From the perspective of the vegetarian who accepts the use of animals short of killing them, eating dairy and/or eggs is flawed logic. In the modern system of production the dairy cows and egg laying birds are ultimately killed when their continued existence ceases to be profitable for the producer. Eating dairy and eggs directly supports that killing.

From the perspective of someone who adheres to the welfarist position—that it is acceptable to own and use animals as long as their treatment conforms to some set of minimum guidelines, lacto-ovo-vegetarianism may have made some sense in a long-gone era prior to the factory farm practices that have arisen in response to the huge global demand for dairy and eggs. It certainly doesn’t make sense now. Some of the worst cruelty takes place in the production of dairy and eggs. While labels such as “free-range,” “cage-free,” or “organic” may in some cases represent slightly less cruelty; plenty of cruelty remains. So-called “humane farming” practices have more to do with marketing and making consumers feel more comfortable about continuing to eat animal products, than protecting the interests of animals.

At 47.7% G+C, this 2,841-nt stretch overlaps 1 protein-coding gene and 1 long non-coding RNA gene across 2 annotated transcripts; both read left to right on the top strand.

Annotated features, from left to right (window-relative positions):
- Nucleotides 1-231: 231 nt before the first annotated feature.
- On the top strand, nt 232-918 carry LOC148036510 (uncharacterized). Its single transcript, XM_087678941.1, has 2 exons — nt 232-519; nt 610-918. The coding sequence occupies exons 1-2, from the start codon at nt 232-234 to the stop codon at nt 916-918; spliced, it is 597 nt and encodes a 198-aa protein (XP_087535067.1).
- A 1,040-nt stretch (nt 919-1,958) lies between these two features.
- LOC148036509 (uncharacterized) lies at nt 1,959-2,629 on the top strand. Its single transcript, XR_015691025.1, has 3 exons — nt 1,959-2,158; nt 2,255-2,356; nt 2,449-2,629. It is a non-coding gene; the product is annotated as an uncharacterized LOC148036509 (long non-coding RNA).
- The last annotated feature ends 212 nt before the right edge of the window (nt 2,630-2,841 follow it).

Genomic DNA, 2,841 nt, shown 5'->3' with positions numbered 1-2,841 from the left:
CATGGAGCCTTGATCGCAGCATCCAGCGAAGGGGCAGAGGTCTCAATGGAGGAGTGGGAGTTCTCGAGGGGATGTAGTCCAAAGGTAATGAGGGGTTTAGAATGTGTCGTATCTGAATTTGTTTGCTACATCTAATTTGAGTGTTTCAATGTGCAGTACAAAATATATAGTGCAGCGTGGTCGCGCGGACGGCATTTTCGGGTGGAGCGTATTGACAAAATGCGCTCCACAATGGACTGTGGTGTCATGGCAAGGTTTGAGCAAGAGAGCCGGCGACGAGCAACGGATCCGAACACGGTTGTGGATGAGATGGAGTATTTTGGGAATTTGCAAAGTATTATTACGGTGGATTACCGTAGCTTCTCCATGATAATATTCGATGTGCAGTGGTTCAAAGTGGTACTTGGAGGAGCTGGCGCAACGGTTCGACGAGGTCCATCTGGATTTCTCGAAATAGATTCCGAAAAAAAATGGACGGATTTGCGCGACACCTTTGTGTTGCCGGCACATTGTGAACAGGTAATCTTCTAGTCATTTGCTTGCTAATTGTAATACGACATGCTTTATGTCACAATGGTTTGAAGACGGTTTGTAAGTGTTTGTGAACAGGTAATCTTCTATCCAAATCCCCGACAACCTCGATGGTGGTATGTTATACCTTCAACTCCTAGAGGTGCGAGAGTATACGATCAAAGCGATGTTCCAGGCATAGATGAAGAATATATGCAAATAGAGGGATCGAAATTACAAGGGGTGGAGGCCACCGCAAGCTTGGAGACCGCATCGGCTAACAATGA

From the perspective of an informed person who is concerned about the environment, a lacto-ovo-vegetarian’s contribution to water consumption/pollution and greenhouse gas emissions—while substantially less than the typical meat eater—remains significantly larger than it would be if they became a vegan.

Finally, from the perspective of an informed person motivated by health concerns, not eating meat due to it’s high levels of cholesterol and saturated fat, concentrated pesticide residues, and lack of dietary fiber and phytochemicals, makes a lot of sense; but so would also avoiding dairy and eggs for the very same reasons. Nutritionally there is little difference between meat, dairy, and eggs. They are all forms of animal tissue.

Conclusion: Differentiating between meat, dairy, and eggs appears in all of the above cases to be arbitrary. From multiple perspectives lacto-ovo-vegetarianism makes no sense, while veganism makes plenty of sense.